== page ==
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Shell's troubled Arctic Challenger barge gets go-ahead to work in Arctic

Alex DeMarban
Courtesy Shell Oil

The U.S. Coast Guard has given final certification to a key containment barge needed by Royal Dutch Shell to drill for oil in the Arctic Ocean off Alaska, a top Coast Guard official said Thursday.

Shell has promised not to drill into hydrocarbon bearing zones without the presence of the Arctic Challenger barge nearby. The unprecedented piece of equipment is a last line of defense in Shell's oil-spill response plans, but the 1976 ice-class barge has spent the summer tied up in Bellingham, Wash., undergoing a massive overhaul.   

Unexpected delays as part of that work and damage during tests of the barge's oil-containment system forced Shell to abandon plans to drill deep enough to reach oil this summer.

But the Coast Guard certified the barge on Wednesday, said Rear Adml. Thomas Ostebo, the top Coast Guard official for the Alaska district.

The ship also recently received a critical reclassification from the American Bureau of Shipping, said Ostebo, speaking at a field hearing of the Senate subcommittee of Oceans, Atmosphere, Fisheries and Coast Guard in Anchorage. The meeting was called by committee chairman Sen. Mark Begich.

The containment system on the barge is designed to use hoses and a contaiment dome to suck up oil and gas from a spewing well and to pump it to the surface where it can be flared off.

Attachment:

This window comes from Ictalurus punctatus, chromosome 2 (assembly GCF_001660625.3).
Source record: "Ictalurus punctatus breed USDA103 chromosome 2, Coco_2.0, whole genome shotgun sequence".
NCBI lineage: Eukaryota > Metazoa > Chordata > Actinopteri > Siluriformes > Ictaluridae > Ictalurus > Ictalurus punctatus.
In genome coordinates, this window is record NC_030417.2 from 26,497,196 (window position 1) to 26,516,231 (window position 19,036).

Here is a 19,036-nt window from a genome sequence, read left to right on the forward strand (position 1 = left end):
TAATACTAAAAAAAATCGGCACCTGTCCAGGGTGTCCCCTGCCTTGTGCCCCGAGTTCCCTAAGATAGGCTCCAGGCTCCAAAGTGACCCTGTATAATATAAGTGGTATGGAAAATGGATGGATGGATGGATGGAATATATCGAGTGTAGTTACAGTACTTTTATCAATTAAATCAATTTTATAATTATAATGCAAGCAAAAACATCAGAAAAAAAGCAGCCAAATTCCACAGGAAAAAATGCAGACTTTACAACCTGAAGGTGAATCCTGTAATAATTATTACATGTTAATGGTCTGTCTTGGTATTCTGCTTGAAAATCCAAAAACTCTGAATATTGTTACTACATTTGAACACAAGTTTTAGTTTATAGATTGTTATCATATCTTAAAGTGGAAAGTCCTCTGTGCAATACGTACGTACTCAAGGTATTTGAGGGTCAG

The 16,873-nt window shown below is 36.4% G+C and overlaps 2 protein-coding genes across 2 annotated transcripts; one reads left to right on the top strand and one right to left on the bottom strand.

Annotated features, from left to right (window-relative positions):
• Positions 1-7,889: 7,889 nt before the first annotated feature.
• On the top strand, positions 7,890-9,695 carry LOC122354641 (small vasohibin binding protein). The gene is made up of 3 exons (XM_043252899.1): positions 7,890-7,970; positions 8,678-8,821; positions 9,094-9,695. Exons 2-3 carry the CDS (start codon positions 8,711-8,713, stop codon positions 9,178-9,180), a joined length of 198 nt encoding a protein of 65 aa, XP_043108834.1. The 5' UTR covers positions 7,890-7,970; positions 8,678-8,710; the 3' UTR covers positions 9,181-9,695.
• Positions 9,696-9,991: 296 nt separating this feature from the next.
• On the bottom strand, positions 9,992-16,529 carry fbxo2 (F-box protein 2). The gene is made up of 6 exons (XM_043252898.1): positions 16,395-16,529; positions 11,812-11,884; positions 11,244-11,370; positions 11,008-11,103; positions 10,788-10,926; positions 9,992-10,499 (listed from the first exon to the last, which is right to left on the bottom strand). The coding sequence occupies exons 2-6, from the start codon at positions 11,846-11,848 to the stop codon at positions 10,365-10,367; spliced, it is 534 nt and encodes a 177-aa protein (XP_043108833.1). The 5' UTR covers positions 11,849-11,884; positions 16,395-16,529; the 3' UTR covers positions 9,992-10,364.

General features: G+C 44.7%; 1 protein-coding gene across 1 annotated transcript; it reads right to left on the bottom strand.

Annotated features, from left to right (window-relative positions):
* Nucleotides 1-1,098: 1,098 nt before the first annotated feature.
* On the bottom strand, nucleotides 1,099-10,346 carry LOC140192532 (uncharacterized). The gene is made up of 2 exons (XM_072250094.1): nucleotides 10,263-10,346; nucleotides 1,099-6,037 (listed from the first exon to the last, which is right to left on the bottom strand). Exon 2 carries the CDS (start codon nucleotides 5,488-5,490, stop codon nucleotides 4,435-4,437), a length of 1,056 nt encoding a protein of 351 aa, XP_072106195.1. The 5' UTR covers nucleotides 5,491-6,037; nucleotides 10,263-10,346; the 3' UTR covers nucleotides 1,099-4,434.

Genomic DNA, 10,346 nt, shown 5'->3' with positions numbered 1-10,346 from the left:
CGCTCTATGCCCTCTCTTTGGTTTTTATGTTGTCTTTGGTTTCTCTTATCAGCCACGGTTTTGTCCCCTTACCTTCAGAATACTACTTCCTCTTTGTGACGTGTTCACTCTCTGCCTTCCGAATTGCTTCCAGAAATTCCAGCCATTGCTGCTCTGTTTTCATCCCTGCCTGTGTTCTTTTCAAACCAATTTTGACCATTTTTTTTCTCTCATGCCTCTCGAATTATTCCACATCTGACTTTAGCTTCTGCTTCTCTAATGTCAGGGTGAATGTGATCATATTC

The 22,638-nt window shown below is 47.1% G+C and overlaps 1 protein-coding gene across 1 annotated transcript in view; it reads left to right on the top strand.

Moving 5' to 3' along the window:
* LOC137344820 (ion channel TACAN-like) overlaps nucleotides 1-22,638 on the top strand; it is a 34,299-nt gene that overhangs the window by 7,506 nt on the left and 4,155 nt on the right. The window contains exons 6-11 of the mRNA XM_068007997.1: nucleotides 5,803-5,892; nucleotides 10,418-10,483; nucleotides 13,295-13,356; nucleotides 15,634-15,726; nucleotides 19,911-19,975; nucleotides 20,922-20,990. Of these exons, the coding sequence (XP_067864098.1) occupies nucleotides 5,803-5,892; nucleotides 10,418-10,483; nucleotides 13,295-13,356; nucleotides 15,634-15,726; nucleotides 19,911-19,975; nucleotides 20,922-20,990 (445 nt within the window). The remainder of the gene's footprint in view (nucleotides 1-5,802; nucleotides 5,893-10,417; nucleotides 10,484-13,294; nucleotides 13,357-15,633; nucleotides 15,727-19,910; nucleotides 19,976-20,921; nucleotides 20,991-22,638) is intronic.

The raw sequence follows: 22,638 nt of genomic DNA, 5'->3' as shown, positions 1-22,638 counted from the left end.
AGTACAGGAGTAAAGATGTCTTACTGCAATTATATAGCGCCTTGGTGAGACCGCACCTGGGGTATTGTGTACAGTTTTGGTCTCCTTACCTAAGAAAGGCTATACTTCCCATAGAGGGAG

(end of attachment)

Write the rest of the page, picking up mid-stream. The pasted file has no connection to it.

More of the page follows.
The barge was damaged on Sept. 15 because an electrical issue caused a valve to fail, forcing the containment system to sink rapidly. Water pressure damaged some buoyancy chambers and a side of the dome, said Pete Slaiby, Shell's top official in Alaska.

Shell has reviewed what happened to prevent it from happening again, Slaiby said.  The barge will be ready for drilling next year, said Slaiby. Asked why Shell did not have such a critical piece of equipment ready for drilling -- it began buying federal leases six years ago -- Slaiby said part of the problem was the "start-stop" nature of federal permitting that left Shell uncertain when it would be drilling. 

Shell is currently invovled in two top-hole projects, but may do more if time allows, Slaiby said. One of the efforts is located in the Chuckchi Sea about 70 miles northwest of the village of Wainwright. The other is located in the Beaufort Sea about 20 miles north of Point Thomson. 

The Arctic Challenger barge was built in 1976 by Crowley Marine, following one of that company's toughest years delivering oil-field equipment in Alaska's ice-clogged Arctic. Read more about the Arctic Challenger here.

The amount of work involved to upgrade the barge, and the pace at which that work was carried out, "astonished" Ostebo. The containment system is the first of its kind, and the challenges the barge has faced are to be expected for such a complex and unusual system, said Ostebo.

Shell is currently doing "top-hole" work in the regions. That means this year, the company is laying the groundwork to drill complete wells next summer. It's currently allowed to drill to only 1,500 feet, nearly a mile short of where oil is expected.

The recent approvals mean that Shell has cleared the last key requirements needed to fully drill in the Arctic. Shell must still receive permission from federal regulators to drill beyond 1,400 feet. But such permission may only be a matter of time, now that the Challenger has won Coast Guard approval.   

 

Contact Alex DeMarban at alex(at)alaskadispatch.com